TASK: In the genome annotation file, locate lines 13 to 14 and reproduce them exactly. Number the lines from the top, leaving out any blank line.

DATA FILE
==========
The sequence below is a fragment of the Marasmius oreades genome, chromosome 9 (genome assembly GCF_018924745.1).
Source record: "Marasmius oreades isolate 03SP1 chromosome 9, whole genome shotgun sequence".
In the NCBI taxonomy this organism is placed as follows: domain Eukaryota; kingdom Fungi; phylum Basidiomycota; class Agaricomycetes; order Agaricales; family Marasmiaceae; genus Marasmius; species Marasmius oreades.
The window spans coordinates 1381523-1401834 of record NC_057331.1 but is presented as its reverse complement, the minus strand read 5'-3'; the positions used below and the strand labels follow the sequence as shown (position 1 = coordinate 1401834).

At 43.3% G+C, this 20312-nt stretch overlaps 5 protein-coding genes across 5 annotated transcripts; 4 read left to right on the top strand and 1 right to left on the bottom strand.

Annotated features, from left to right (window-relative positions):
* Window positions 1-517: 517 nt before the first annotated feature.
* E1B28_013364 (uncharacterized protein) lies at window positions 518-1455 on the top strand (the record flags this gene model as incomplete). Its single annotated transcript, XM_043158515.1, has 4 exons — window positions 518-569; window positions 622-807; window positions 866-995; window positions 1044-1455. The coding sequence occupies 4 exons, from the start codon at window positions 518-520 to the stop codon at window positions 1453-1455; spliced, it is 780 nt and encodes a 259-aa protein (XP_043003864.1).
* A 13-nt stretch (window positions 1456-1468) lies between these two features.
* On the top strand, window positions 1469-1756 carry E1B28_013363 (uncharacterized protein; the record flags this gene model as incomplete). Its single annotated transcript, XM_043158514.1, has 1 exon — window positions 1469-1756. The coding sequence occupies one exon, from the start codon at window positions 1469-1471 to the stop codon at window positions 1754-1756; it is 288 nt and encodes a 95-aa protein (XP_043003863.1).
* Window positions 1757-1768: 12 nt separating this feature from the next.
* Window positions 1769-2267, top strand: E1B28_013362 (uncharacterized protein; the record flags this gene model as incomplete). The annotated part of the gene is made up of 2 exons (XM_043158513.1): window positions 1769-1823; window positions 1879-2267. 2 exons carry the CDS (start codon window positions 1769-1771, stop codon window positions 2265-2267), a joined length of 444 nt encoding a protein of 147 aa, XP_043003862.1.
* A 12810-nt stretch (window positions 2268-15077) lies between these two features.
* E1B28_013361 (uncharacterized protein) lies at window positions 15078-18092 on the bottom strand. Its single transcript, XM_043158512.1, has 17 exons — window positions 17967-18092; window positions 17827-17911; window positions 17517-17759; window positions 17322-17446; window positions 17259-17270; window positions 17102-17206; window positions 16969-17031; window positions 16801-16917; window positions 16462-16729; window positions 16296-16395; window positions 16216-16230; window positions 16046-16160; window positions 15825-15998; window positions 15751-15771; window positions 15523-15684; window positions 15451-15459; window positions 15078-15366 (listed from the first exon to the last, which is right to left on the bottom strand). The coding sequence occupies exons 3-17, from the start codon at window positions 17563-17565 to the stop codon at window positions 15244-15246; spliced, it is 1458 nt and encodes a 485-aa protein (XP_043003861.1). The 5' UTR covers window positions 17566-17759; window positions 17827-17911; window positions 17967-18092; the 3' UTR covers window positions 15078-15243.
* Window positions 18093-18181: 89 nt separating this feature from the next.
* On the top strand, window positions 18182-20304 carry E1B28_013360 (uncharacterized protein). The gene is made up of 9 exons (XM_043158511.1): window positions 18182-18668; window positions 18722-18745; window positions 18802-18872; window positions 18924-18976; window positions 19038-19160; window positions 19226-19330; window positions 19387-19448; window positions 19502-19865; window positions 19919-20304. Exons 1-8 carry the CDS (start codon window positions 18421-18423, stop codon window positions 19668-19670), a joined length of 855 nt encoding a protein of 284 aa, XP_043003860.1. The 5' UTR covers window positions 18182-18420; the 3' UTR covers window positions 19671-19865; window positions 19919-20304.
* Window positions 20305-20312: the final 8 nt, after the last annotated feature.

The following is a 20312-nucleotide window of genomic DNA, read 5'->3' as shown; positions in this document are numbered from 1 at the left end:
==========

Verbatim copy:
* A 12810-nt stretch (window positions 2268-15077) lies between these two features.
* E1B28_013361 (uncharacterized protein) lies at window positions 15078-18092 on the bottom strand. Its single transcript, XM_043158512.1, has 17 exons — window positions 17967-18092; window positions 17827-17911; window positions 17517-17759; window positions 17322-17446; window positions 17259-17270; window positions 17102-17206; window positions 16969-17031; window positions 16801-16917; window positions 16462-16729; window positions 16296-16395; window positions 16216-16230; window positions 16046-16160; window positions 15825-15998; window positions 15751-15771; window positions 15523-15684; window positions 15451-15459; window positions 15078-15366 (listed from the first exon to the last, which is right to left on the bottom strand). The coding sequence occupies exons 3-17, from the start codon at window positions 17563-17565 to the stop codon at window positions 15244-15246; spliced, it is 1458 nt and encodes a 485-aa protein (XP_043003861.1). The 5' UTR covers window positions 17566-17759; window positions 17827-17911; window positions 17967-18092; the 3' UTR covers window positions 15078-15243.